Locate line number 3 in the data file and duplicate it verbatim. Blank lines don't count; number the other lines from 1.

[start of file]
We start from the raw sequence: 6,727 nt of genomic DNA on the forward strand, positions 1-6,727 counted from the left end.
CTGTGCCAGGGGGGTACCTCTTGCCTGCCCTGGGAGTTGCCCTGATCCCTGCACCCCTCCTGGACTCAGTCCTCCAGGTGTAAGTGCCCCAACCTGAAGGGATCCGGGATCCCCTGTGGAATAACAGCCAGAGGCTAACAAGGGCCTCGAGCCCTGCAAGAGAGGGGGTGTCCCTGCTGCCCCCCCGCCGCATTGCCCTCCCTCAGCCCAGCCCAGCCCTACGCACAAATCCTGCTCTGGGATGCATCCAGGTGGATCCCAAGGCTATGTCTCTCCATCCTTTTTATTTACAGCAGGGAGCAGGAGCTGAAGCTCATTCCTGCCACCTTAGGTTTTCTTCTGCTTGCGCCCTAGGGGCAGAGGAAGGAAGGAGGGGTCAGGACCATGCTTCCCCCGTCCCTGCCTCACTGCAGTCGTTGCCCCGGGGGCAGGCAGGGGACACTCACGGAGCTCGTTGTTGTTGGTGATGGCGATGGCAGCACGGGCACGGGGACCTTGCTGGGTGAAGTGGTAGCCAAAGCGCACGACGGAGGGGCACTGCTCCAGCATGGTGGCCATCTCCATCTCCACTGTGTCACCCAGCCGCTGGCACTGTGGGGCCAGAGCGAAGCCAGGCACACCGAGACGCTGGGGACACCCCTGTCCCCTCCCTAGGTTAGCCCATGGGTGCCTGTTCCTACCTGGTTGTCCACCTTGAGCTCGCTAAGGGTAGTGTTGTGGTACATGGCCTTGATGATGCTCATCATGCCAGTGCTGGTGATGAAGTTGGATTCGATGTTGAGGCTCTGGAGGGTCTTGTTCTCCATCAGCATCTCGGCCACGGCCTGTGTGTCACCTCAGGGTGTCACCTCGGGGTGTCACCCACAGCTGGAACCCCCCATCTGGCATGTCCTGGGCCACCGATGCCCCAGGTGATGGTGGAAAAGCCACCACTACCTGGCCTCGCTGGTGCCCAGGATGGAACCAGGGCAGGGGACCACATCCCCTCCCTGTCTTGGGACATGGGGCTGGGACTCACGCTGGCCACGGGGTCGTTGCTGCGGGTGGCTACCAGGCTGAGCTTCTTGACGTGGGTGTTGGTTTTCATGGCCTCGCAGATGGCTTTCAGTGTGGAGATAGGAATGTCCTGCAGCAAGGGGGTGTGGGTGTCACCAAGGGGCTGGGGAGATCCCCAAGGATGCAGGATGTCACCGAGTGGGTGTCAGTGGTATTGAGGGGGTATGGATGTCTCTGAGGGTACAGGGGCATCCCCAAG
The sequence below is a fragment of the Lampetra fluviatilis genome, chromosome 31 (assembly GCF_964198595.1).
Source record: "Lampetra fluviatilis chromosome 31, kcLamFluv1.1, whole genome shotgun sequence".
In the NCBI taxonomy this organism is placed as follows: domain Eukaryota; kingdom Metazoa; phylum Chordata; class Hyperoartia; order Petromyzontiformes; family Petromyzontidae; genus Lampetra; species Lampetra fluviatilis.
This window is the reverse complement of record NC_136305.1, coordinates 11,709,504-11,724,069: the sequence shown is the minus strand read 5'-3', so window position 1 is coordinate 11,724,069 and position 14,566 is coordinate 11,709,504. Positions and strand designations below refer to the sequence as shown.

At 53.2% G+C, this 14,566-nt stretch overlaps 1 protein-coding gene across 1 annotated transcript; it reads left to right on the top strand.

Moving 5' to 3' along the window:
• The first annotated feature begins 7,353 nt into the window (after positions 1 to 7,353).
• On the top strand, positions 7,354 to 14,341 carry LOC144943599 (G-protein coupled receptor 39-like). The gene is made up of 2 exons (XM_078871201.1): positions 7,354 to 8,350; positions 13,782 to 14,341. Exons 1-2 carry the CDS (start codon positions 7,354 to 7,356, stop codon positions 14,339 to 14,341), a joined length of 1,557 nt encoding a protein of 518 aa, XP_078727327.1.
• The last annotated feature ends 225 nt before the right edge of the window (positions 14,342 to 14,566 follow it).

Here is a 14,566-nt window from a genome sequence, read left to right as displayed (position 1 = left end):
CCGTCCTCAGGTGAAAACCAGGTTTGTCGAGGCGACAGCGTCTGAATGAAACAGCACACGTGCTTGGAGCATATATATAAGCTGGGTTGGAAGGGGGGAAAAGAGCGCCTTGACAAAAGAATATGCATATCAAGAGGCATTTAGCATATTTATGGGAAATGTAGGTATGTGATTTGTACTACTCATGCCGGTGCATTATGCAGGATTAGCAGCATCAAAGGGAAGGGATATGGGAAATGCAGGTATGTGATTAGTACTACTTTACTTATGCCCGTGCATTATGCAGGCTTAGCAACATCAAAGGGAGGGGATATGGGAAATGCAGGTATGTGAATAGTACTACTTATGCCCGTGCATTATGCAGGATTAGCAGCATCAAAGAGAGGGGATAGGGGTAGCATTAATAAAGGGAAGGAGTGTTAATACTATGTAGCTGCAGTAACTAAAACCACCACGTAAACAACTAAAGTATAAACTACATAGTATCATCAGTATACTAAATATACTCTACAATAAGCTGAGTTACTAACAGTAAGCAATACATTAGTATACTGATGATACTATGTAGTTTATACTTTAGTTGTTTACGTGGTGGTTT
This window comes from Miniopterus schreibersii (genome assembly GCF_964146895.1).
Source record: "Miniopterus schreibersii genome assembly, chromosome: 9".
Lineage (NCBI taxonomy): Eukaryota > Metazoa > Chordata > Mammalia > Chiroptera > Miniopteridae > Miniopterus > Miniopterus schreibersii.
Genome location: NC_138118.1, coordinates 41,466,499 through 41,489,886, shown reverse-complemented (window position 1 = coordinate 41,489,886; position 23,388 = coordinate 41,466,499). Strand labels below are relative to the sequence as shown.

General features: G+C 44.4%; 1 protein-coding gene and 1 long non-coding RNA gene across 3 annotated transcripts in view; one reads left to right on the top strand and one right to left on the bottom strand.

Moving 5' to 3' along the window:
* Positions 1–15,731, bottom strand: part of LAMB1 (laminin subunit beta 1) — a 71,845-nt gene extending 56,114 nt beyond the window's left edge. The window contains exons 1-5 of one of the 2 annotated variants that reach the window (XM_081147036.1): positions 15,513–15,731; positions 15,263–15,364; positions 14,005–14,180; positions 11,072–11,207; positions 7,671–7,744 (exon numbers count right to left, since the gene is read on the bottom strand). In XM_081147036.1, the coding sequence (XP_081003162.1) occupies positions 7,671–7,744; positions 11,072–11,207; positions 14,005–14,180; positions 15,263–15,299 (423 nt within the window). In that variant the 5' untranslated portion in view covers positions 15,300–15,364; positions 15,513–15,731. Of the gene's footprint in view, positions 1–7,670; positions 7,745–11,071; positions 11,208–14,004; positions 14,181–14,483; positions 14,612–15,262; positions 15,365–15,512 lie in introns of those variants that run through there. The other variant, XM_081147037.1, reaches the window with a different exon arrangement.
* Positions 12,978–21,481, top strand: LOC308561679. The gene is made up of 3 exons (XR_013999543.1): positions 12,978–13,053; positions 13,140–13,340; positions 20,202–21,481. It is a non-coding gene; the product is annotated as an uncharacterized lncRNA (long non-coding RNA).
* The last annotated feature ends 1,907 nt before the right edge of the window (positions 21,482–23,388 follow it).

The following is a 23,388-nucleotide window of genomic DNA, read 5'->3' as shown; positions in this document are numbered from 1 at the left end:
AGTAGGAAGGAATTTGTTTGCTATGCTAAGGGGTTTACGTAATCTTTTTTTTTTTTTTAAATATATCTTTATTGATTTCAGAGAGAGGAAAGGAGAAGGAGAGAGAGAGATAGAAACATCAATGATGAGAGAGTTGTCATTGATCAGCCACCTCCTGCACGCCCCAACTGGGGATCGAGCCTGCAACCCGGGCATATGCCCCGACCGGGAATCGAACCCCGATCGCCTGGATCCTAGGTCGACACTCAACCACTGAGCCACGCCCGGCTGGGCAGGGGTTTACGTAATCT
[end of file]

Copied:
The sequence below is a fragment of the Lampetra fluviatilis genome, chromosome 31 (assembly GCF_964198595.1).